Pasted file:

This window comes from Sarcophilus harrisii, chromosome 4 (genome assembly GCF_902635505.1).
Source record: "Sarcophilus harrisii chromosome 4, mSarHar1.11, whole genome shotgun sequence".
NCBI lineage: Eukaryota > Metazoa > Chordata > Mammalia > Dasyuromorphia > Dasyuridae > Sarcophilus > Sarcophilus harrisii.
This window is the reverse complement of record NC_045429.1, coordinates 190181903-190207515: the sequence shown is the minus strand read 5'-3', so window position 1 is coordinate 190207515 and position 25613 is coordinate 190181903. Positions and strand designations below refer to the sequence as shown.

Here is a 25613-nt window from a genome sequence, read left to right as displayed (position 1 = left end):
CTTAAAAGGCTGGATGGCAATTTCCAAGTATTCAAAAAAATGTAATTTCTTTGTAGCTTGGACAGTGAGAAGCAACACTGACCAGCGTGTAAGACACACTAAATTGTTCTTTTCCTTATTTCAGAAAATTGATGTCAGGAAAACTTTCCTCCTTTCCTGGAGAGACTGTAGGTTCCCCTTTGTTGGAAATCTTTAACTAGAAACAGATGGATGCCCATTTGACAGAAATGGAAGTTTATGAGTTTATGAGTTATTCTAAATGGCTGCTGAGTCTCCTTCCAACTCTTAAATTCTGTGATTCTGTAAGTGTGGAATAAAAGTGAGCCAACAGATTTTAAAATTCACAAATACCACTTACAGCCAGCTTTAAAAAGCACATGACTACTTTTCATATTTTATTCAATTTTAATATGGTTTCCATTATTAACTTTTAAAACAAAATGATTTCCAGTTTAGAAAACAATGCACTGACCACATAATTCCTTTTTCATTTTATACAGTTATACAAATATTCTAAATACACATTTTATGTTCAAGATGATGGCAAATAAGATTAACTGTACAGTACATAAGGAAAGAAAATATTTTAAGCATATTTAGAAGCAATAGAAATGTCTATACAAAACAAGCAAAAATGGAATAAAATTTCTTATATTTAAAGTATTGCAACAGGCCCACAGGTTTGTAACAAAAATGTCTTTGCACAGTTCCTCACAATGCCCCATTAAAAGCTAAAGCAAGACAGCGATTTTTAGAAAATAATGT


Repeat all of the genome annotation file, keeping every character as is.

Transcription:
This window comes from Sarcophilus harrisii, chromosome 4 (genome assembly GCF_902635505.1).
Source record: "Sarcophilus harrisii chromosome 4, mSarHar1.11, whole genome shotgun sequence".
NCBI lineage: Eukaryota > Metazoa > Chordata > Mammalia > Dasyuromorphia > Dasyuridae > Sarcophilus > Sarcophilus harrisii.
This window is the reverse complement of record NC_045429.1, coordinates 190181903-190207515: the sequence shown is the minus strand read 5'-3', so window position 1 is coordinate 190207515 and position 25613 is coordinate 190181903. Positions and strand designations below refer to the sequence as shown.

Here is a 25613-nt window from a genome sequence, read left to right as displayed (position 1 = left end):
CTTAAAAGGCTGGATGGCAATTTCCAAGTATTCAAAAAAATGTAATTTCTTTGTAGCTTGGACAGTGAGAAGCAACACTGACCAGCGTGTAAGACACACTAAATTGTTCTTTTCCTTATTTCAGAAAATTGATGTCAGGAAAACTTTCCTCCTTTCCTGGAGAGACTGTAGGTTCCCCTTTGTTGGAAATCTTTAACTAGAAACAGATGGATGCCCATTTGACAGAAATGGAAGTTTATGAGTTTATGAGTTATTCTAAATGGCTGCTGAGTCTCCTTCCAACTCTTAAATTCTGTGATTCTGTAAGTGTGGAATAAAAGTGAGCCAACAGATTTTAAAATTCACAAATACCACTTACAGCCAGCTTTAAAAAGCACATGACTACTTTTCATATTTTATTCAATTTTAATATGGTTTCCATTATTAACTTTTAAAACAAAATGATTTCCAGTTTAGAAAACAATGCACTGACCACATAATTCCTTTTTCATTTTATACAGTTATACAAATATTCTAAATACACATTTTATGTTCAAGATGATGGCAAATAAGATTAACTGTACAGTACATAAGGAAAGAAAATATTTTAAGCATATTTAGAAGCAATAGAAATGTCTATACAAAACAAGCAAAAATGGAATAAAATTTCTTATATTTAAAGTATTGCAACAGGCCCACAGGTTTGTAACAAAAATGTCTTTGCACAGTTCCTCACAATGCCCCATTAAAAGCTAAAGCAAGACAGCGATTTTTAGAAAATAATGT